Fish crackers

The waitress comes to your table. She's holding two buckets of beer, both full of ice, one with six bottles of pale pilsen, the other with six bottles of the light variant. She puts the latter bucket nearest to you. You take one bottle, slowly open it, and take down a few glugs.

Your friends do the same thing, just hands all over the buckets, taking a bottle each. There are ten of you on the table - actually, two tables paired together. There are two more buckets on it, with some melted ice, and definitely no more bottles of beer, or at least unopened ones. There are eight empty bottles and four half-full ones scattered. There are plates of sisig and fried chicken and crispy pata, and plates and dips and silverware. And, on one side, an ashtray. Only three of your friends smoke, but the ashtray has yet to be used.

There's some intermittent conversation, an explosion of laughter once in a while, but the table is generally busy with eating and drinking. The night is young, after all - that is something you won't be caught saying anymore; it's that much of a cliché - and you're just getting started.

Your attention is fixed towards the stage, though. There are two girls singing the usual stuff - Adele's "Someone Like You", Heart's "Alone" - and, beside them, half of a live band, with a guy playing the guitar, and another guy playing the keyboards, with a laptop doing everything else. The sound is cheaper than a karaoke machine's, but one of the singers - her name is Ethel, you think - looks nice and has a pretty good, albeit typical, voice.

"Thank you," Ethel coos, as she is surrounded by polite applause.

You clap your hands a bit.

"Now, for our next song," Ethel says. "We would like to call..."

She opens a small piece of paper passed to her from someone in the audience.

"...umm, Ronnie? Ronnie?"

Your table erupts in applause, and you bear a grin. Ronnie is one of you, the quiet, bespectacled guy who you often find nibbling some sisig in the corner. He's not a loner - he's fun to be with - but he's just quiet. He looks surprised at the mention of his name, but after getting goaded by your friends, he gamely goes up the stage. You clap your hands and cheer a bit.

"Ronnie?" Ethel says. "Ella. Nice to meet you."

You got her name wrong.

"Ngayon, kakanta ako ng 'Kiss Me'," Ella continues. "Pero maglalaro tayo ng game, okay? Kapag kinanta ko ang 'kiss me', may hahawakan akong part ng katawan mo. Dapat hawakan mo yung part na 'yun ng katawan ko, okay?"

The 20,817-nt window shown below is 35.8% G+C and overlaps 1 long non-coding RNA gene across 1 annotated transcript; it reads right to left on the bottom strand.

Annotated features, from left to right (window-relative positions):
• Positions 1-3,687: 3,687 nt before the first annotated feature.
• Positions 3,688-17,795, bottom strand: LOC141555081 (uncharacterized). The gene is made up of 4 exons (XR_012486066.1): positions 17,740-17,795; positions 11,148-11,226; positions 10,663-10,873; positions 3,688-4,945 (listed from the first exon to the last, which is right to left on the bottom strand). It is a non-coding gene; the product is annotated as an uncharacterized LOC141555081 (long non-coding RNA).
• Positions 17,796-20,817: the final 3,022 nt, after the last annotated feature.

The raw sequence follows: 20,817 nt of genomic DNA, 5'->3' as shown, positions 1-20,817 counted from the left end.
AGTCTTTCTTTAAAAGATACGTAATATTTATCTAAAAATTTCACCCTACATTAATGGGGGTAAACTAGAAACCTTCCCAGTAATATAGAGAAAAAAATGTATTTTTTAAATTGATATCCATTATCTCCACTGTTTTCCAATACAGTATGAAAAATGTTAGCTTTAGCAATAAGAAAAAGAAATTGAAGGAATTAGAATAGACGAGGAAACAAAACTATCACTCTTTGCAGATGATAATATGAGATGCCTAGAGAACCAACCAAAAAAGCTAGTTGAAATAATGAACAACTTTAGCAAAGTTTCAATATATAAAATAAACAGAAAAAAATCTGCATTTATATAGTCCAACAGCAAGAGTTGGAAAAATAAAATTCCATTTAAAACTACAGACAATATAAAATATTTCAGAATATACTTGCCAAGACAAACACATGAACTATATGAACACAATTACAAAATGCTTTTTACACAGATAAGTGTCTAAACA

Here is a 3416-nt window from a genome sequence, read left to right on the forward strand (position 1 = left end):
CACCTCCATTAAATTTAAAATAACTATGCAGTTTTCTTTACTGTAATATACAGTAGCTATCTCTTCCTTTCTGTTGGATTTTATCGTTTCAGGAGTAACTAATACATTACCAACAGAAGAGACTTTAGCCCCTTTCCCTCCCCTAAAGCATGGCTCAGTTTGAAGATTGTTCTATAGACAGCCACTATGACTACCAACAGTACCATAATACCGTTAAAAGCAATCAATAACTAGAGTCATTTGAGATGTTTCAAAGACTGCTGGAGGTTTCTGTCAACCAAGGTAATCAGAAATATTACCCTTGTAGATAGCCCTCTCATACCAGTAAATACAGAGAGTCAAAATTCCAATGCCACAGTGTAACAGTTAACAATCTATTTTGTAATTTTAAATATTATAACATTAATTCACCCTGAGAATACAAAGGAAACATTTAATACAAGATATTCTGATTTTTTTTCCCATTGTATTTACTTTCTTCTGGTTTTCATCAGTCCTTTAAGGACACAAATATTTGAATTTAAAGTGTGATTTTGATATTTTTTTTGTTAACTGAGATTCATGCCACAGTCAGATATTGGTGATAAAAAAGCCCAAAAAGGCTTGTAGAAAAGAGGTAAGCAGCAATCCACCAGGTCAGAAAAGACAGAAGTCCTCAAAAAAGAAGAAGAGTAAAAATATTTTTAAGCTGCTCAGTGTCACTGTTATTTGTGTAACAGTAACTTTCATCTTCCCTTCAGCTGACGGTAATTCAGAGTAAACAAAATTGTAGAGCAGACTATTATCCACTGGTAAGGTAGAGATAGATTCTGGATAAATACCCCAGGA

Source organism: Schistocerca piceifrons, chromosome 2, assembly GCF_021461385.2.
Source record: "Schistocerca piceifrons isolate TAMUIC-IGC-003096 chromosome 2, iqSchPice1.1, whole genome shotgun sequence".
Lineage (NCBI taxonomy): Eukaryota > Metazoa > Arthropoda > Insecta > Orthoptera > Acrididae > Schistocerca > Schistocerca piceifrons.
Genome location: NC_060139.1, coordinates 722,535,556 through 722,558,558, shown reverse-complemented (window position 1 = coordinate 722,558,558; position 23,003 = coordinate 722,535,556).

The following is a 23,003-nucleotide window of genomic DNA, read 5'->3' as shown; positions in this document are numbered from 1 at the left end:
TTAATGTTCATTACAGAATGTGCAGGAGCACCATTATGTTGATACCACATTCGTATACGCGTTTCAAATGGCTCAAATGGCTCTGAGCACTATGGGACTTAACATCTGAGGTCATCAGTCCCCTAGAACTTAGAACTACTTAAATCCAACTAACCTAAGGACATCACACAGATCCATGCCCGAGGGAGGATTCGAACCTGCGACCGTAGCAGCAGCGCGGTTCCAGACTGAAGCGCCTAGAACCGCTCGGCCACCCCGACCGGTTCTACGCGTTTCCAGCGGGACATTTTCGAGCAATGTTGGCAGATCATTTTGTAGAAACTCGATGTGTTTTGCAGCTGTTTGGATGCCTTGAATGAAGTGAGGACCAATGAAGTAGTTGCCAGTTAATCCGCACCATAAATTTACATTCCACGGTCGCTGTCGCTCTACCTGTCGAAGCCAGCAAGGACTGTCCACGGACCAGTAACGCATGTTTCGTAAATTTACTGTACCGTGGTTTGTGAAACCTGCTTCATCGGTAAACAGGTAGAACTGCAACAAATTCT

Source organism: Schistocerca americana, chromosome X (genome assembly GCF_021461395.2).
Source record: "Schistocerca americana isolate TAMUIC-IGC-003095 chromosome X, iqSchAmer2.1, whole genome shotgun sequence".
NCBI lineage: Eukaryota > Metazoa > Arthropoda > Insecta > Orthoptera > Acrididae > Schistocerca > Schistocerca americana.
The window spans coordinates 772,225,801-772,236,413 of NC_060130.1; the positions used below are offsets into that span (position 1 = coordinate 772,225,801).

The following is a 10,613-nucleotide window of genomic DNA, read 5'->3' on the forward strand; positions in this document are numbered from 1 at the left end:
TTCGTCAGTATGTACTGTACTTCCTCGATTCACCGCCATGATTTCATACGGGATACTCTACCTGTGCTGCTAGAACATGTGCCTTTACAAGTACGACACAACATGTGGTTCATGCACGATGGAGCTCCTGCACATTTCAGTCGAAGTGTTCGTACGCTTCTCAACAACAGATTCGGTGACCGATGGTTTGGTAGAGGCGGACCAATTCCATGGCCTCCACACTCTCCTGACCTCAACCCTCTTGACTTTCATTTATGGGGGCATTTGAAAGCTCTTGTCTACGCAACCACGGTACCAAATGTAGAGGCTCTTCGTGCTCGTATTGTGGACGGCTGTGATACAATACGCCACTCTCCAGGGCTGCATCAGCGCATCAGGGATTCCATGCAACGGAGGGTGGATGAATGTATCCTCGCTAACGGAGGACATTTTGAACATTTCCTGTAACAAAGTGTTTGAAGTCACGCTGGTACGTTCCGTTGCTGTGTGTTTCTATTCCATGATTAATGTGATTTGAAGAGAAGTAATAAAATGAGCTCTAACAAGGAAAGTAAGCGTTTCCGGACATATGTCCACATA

Ronnie freezes a bit, but just musters a grin. And then he turns to your table, and to someone near the stage - Jake - and tells him, "walang video!"

"Ready, maestro?" Ella cues to the guy on the keyboard, as the other singer takes a seat on the side. The music begins. It sounds really cheap. You take another sip of your beer. The waitress arrives again, this time with bowls of fish crackers and chicharon.

Kiss me out of the bearded barley...

Ella touches Ronnie's cheek, and Ronnie touches hers.

A part of you wishes it was you on stage, but then again, Ronnie's the newly-married guy, and you're one of those who hatched the plan in the first place. Ella sounds like the girl on Glee, the lead.

...and I will wear that dress, ohhh, kiss me, beneath the milky twilight...

Ella touches Ronnie's stomach, and Ronnie, slightly uncomfortable, touches hers. This, you think, is getting more interesting, and your gang thinks so too - they're getting louder.

Lead me out on the moonlit floor...

You look at the bowl of fish crackers, grab a piece, and take a bite.

Lift your open hand, strike up the band and make the fireflies dance, silver moon's sparkling...

You chew. You've always liked fish crackers. You'd leave your school and, with what's left of your allowance, buy fish crackers at the nearest store. You kept up with the habit during high school, but slowed down a bit during college.

...so kiss me. Ella touches Ronnie's breast.

You swallow your food and prepare to cheer him on.

For a split-second, Ronnie looks really uncomfortable. He looks at Ella, a bit aghast, then stretches out his arms... and pats her in the shoulder, like a father would to a child. Ella is not that tall.

Your table explodes. Loud cheers, loud clapping. You raise your arms and start clapping too, loudly. You cheer out loud. "Ayos! Ayos!" Then you grab your beer and take another sip.

And so begins the last year of your life.

And your responses...

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